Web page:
With the Olympic Games set to start in London on July 27, Saudi Arabian women may finally get the chance to compete. In the past, all countries except Saudi Arabia, Qatar and Brunei have encouraged both male and female athletes to participate in the Olympics. This summer, a female hurdler will compete for the first time for Brunei, and Qatar has three women set to take part in shooting, swimming and track. On June 26, a statement by the Saudi Arabian embassy in London stated that the Saudi Arabian Olympic Committee will oversee “women athletes who can qualify for the games.”
So far, only one female Saudi athlete had been set for London. But equestrian Dalma Rushdi Malhas was ruled out of the Olympics when her horse was injured. Now officials are looking for other female athletes to compete on behalf of Saudi Arabia. If they don’t send any women, the Middle Eastern country could face penalties or may even be banned from participating in this summer’s Olympics.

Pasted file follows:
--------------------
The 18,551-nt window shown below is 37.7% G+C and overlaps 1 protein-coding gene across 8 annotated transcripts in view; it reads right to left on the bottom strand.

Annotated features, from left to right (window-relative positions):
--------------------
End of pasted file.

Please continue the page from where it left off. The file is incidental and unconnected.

Human rights activists and athletic groups say allowing women to compete is a step in the right direction. But some say that if females from Saudi Arabia participate in the Olympics, they could face trouble when they return home. Saudi Arabia is a traditional Islamic society, and women are not allowed to participate in many public activities. Some female athletic groups play in secret, and women are barred from participating in national sporting events. That makes it nearly impossible for them to qualify for international competitions such as the Olympics.
With the Olympic Games only 25 days away, it’s still remains to be seen if Saudi Arabian women will compete for their country.
Visit timeforkids.com/olympics2012 to keep up with the Games.